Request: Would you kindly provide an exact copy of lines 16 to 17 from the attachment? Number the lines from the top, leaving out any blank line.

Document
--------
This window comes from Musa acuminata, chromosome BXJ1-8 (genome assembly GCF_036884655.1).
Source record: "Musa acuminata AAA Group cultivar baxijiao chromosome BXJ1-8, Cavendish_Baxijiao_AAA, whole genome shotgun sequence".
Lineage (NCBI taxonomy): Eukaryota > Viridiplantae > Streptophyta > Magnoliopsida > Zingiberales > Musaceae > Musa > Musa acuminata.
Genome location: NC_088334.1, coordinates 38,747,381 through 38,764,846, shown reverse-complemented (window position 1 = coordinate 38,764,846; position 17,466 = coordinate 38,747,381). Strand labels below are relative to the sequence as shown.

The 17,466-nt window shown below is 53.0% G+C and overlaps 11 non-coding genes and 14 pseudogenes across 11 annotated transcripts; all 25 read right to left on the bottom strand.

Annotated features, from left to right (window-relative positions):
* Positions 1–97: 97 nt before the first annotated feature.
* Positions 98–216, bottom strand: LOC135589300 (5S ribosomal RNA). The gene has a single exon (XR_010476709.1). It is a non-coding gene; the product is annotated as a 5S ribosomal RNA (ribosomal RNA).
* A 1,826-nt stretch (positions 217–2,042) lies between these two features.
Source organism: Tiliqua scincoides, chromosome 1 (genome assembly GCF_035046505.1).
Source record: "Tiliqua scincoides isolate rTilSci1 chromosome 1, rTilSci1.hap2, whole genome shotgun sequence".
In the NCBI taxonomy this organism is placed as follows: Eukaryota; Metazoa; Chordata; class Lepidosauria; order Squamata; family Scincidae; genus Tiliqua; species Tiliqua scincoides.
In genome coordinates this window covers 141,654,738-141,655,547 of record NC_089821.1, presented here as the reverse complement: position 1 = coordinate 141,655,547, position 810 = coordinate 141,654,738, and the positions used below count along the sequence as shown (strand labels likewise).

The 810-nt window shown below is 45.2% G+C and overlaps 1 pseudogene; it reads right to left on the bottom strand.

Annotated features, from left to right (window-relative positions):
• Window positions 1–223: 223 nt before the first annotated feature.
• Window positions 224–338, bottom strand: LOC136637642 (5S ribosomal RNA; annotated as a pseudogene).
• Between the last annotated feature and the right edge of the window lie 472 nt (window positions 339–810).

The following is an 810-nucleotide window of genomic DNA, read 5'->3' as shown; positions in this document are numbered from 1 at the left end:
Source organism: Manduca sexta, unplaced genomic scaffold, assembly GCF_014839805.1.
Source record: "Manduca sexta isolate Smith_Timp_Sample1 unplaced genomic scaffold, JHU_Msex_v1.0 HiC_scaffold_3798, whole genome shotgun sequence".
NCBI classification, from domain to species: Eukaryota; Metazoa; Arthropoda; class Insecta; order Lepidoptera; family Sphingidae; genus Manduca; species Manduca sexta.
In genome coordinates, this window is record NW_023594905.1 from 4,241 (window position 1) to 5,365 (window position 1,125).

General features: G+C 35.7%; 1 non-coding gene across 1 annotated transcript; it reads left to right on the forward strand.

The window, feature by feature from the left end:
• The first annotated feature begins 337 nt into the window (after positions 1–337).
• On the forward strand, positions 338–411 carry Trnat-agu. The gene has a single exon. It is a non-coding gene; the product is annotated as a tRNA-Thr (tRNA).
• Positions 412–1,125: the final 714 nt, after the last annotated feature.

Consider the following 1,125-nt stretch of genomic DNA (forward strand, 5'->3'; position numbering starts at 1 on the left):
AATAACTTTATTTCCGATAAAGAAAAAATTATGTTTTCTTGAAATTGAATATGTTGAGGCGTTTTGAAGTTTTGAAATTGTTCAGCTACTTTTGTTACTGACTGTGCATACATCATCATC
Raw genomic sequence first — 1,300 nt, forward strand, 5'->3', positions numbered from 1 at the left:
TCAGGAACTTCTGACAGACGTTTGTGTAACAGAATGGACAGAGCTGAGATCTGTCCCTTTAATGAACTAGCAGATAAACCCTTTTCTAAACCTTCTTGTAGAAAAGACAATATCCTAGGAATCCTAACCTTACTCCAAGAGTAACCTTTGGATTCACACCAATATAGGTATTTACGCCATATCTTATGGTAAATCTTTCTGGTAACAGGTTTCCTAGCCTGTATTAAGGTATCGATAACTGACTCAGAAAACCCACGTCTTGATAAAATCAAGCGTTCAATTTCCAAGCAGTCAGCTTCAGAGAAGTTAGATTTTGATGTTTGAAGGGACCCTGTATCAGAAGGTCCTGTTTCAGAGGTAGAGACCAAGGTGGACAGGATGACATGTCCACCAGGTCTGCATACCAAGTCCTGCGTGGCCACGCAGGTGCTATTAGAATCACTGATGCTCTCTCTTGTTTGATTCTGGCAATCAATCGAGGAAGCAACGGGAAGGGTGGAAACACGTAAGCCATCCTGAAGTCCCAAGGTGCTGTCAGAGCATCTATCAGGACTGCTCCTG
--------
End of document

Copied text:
• Window positions 1–223: 223 nt before the first annotated feature.
• Window positions 224–338, bottom strand: LOC136637642 (5S ribosomal RNA; annotated as a pseudogene).